|Classic Review: Carcass - Symphonies of Sickness|
|Symphonies of Sickness|
Label: Earache Records
Year released: 1989
Review online: September 23, 2003
Reviewed by: Scott Murray
for:Symphonies of Sickness
Rated 4.41/5 (88.24%) (34 Votes)
Ahhh Carcass. When it comes to dirty, disgusting, brutal grind there is none better than this legendary band when it comes to the first three albums. Sure Heartwork broke this band in, but it's a shame that this is regarded as the band's highpoint despite not representing musically anything to do with the band's magnificent beginnings. And Swansong? Sometimes I hate it, sometimes I like the putrid rock n' roll parody of it, but really this was a bad note to see the band go out on.
But this is about the Carcass I know and worship, the ones that still kept its songs to the point, less, shoddy production that merely adds to the odorous and vile filth within, and NO MICHAEL AMOTT. This is just a straight-up massacre of all pre-conceived notions of what extreme metal at the time was all about. While Morbid Angel's debut was unleashed the same year, the equally influential Symphonies of Sickness carried on where the even grittier sounding Reek of Putrefaction left-off, but added keener detail to mixing up the standard formula a bit, adding more space for leads and solos, slower grinds and longer track lengths, but still remained undeniably Carcass, who along with Napalm Death (equally vital to the grind movement, with former member Bill Steer spawning Carcass from the pioneer's legacy) revolutionized underground metal and still influence countless newer acts carrying on the bloody legacy.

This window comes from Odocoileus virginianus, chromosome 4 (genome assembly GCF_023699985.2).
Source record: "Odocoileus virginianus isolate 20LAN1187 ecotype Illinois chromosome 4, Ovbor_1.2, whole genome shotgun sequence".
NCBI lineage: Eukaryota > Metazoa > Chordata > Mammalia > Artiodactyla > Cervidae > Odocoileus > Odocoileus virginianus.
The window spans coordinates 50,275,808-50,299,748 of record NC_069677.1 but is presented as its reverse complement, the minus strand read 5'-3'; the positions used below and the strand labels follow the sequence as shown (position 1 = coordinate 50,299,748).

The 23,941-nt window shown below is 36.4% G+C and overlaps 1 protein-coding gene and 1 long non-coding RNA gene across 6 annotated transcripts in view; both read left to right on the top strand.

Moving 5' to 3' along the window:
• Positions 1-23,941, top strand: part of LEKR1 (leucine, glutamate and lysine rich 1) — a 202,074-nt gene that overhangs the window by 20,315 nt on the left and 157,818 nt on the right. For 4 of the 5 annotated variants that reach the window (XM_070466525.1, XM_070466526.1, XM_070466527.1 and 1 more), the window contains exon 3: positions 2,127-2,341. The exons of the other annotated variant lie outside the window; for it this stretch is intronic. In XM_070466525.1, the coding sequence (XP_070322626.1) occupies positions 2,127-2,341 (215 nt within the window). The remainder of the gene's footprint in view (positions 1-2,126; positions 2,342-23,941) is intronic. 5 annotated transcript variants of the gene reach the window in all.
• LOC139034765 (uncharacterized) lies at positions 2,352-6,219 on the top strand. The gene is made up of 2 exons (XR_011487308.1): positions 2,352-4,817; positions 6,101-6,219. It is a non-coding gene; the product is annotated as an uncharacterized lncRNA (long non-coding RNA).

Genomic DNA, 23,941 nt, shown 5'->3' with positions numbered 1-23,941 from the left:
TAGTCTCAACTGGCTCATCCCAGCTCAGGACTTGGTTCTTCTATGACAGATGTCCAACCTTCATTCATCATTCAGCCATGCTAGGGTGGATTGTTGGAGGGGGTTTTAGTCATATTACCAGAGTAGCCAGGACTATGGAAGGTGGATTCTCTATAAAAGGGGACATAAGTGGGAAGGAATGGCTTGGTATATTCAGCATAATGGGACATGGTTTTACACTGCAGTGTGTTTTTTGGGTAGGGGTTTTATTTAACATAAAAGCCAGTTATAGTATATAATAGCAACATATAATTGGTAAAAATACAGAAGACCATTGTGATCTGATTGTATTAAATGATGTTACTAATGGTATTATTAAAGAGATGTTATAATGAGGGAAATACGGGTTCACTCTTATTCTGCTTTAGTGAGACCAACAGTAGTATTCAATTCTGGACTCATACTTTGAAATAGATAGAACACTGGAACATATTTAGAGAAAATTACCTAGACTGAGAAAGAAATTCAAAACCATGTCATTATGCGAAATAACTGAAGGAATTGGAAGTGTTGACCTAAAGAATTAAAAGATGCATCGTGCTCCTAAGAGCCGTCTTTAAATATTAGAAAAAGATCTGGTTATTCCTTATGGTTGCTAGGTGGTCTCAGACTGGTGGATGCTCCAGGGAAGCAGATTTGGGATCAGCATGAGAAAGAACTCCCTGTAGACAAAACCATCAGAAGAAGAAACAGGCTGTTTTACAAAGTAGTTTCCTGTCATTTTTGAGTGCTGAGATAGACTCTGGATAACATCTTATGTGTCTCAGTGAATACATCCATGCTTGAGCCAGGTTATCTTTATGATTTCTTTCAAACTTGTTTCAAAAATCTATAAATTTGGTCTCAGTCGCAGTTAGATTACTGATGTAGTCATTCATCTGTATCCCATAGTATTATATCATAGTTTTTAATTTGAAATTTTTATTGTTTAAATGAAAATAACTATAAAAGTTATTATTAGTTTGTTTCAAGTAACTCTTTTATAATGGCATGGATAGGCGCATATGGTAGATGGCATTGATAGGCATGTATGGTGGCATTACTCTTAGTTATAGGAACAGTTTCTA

It helps having band members as fucking amazing as this terror-loving trio: super tight, blistering blastbeats along with some diverse fills carrying out the slower passages care of Ken Owen, the unforgettable crunchy sludge riffs of death genius Bill Steer, and thick as an sumocorpse bass lines a la Jeff Walker. And of course, the three-pronged vokill assault spewing forth sadistic surgical fantasies and medical jargon enhances the chaos thrice-fold. It just doesn't get any better than Symphonies…, by far my favourite Carcass release and a fine example of what perfection in its most horrifying form sounds like.
Nowadays there's a bunch of great bands falling under the worship category, the more popular being Exhumed, Aborted and Impaled, all worthy heirs and do a bang up job of emulating Carcass in its finest stages.
Symphonies of Sickness was reissued in the mid 90's with some sissy censored cover art, but recently was again unleashed with the original cover. The version I have is from 1989 and has 16 tracks from Reek of Putrefaction as a bonus.
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